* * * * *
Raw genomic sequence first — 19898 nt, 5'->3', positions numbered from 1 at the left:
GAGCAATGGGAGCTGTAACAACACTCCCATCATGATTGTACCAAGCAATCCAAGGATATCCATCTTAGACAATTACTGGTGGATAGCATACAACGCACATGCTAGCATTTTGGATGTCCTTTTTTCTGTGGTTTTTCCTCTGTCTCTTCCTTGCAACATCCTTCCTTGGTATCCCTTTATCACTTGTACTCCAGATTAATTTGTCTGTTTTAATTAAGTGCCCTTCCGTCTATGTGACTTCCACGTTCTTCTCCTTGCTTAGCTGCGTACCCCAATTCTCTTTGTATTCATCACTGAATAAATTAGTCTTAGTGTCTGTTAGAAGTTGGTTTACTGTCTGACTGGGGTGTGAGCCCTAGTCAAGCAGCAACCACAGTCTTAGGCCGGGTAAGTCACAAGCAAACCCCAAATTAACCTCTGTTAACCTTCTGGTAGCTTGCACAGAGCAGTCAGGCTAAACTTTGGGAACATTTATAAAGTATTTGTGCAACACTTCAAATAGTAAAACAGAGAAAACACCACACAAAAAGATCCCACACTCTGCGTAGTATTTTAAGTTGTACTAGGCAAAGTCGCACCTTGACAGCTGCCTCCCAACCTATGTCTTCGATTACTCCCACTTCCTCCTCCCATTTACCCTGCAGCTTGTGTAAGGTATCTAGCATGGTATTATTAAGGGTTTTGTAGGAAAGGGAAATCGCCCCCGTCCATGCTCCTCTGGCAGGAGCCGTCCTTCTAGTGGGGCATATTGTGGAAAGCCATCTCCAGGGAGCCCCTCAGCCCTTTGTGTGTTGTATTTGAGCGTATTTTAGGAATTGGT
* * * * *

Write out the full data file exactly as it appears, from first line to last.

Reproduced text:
Raw genomic sequence first — 19898 nt, 5'->3', positions numbered from 1 at the left:
GAGCAATGGGAGCTGTAACAACACTCCCATCATGATTGTACCAAGCAATCCAAGGATATCCATCTTAGACAATTACTGGTGGATAGCATACAACGCACATGCTAGCATTTTGGATGTCCTTTTTTCTGTGGTTTTTCCTCTGTCTCTTCCTTGCAACATCCTTCCTTGGTATCCCTTTATCACTTGTACTCCAGATTAATTTGTCTGTTTTAATTAAGTGCCCTTCCGTCTATGTGACTTCCACGTTCTTCTCCTTGCTTAGCTGCGTACCCCAATTCTCTTTGTATTCATCACTGAATAAATTAGTCTTAGTGTCTGTTAGAAGTTGGTTTACTGTCTGACTGGGGTGTGAGCCCTAGTCAAGCAGCAACCACAGTCTTAGGCCGGGTAAGTCACAAGCAAACCCCAAATTAACCTCTGTTAACCTTCTGGTAGCTTGCACAGAGCAGTCAGGCTAAACTTTGGGAACATTTATAAAGTATTTGTGCAACACTTCAAATAGTAAAACAGAGAAAACACCACACAAAAAGATCCCACACTCTGCGTAGTATTTTAAGTTGTACTAGGCAAAGTCGCACCTTGACAGCTGCCTCCCAACCTATGTCTTCGATTACTCCCACTTCCTCCTCCCATTTACCCTGCAGCTTGTGTAAGGTATCTAGCATGGTATTATTAAGGGTTTTGTAGGAAAGGGAAATCGCCCCCGTCCATGCTCCTCTGGCAGGAGCCGTCCTTCTAGTGGGGCATATTGTGGAAAGCCATCTCCAGGGAGCCCCTCAGCCCTTTGTGTGTTGTATTTGAGCGTATTTTAGGAATTGGT